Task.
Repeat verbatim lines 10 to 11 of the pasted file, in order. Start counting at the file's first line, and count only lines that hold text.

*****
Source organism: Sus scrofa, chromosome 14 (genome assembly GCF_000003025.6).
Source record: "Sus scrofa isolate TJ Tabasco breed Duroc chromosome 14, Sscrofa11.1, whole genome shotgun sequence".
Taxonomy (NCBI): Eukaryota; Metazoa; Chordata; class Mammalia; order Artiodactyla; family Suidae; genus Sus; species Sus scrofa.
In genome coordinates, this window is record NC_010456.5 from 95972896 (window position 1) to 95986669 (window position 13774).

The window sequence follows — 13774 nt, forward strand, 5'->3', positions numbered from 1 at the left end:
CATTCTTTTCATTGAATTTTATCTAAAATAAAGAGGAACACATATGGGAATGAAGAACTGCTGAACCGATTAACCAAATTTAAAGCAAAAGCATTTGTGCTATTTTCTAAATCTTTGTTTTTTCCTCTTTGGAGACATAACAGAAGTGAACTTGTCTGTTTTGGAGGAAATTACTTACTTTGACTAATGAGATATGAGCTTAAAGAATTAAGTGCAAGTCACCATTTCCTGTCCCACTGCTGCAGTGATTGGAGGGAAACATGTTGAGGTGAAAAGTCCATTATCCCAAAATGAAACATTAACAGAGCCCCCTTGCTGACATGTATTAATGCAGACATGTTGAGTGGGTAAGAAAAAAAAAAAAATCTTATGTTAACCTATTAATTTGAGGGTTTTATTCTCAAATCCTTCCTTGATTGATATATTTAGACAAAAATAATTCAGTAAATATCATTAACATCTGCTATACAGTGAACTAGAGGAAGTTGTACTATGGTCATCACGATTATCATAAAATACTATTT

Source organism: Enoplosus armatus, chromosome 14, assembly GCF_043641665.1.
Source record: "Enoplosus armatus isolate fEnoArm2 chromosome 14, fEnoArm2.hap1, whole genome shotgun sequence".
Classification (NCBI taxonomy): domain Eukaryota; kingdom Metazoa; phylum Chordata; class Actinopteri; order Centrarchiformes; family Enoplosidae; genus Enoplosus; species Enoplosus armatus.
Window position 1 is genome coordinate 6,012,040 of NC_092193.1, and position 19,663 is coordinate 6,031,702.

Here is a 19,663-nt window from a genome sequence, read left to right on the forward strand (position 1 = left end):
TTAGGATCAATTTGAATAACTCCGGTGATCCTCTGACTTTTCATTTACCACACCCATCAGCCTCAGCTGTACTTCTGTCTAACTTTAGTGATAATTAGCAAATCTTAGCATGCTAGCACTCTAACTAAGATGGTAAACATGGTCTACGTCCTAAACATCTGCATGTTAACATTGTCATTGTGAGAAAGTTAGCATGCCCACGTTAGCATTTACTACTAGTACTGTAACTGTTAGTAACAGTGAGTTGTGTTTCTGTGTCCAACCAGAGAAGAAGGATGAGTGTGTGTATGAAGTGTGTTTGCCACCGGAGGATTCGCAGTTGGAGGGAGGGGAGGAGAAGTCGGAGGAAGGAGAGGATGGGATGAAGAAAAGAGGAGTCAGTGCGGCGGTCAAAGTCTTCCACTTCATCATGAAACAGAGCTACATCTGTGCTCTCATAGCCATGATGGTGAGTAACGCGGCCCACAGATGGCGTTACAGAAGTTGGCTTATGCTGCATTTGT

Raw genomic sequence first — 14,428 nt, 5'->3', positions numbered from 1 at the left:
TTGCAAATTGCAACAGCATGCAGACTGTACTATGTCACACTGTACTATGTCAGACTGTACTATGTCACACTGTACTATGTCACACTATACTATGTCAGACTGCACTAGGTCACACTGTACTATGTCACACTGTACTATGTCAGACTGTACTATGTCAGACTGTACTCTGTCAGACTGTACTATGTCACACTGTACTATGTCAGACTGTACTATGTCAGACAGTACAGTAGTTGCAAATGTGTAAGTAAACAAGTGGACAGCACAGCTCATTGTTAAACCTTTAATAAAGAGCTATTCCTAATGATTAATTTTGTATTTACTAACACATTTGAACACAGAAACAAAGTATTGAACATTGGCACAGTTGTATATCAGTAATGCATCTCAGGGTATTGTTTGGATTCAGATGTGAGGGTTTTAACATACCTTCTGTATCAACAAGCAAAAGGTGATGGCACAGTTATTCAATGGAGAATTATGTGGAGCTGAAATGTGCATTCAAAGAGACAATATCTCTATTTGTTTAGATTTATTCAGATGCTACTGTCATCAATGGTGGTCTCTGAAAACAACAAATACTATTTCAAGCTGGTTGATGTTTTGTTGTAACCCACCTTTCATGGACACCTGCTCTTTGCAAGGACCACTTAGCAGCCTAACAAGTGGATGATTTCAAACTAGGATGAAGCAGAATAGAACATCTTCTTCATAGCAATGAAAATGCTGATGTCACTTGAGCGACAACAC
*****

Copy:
Window position 1 is genome coordinate 6,012,040 of NC_092193.1, and position 19,663 is coordinate 6,031,702.

Here is a 19,663-nt window from a genome sequence, read left to right on the forward strand (position 1 = left end):